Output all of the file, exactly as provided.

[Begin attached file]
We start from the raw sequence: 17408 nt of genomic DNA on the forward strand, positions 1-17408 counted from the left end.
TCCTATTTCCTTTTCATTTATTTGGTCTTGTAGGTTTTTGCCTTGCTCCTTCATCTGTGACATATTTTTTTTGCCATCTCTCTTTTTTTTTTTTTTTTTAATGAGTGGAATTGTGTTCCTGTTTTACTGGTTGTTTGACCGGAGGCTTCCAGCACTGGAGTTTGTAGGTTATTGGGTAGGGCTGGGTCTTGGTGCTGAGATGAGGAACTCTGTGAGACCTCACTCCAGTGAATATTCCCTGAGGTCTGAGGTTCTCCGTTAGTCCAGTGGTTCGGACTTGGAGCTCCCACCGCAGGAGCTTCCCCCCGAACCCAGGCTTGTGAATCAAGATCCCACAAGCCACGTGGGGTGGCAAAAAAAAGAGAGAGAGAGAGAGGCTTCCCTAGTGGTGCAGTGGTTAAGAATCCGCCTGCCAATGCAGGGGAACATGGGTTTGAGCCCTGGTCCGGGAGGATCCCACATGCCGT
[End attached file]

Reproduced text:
We start from the raw sequence: 17408 nt of genomic DNA on the forward strand, positions 1-17408 counted from the left end.
TCCTATTTCCTTTTCATTTATTTGGTCTTGTAGGTTTTTGCCTTGCTCCTTCATCTGTGACATATTTTTTTTGCCATCTCTCTTTTTTTTTTTTTTTTTAATGAGTGGAATTGTGTTCCTGTTTTACTGGTTGTTTGACCGGAGGCTTCCAGCACTGGAGTTTGTAGGTTATTGGGTAGGGCTGGGTCTTGGTGCTGAGATGAGGAACTCTGTGAGACCTCACTCCAGTGAATATTCCCTGAGGTCTGAGGTTCTCCGTTAGTCCAGTGGTTCGGACTTGGAGCTCCCACCGCAGGAGCTTCCCCCCGAACCCAGGCTTGTGAATCAAGATCCCACAAGCCACGTGGGGTGGCAAAAAAAAGAGAGAGAGAGAGAGGCTTCCCTAGTGGTGCAGTGGTTAAGAATCCGCCTGCCAATGCAGGGGAACATGGGTTTGAGCCCTGGTCCGGGAGGATCCCACATGCCGT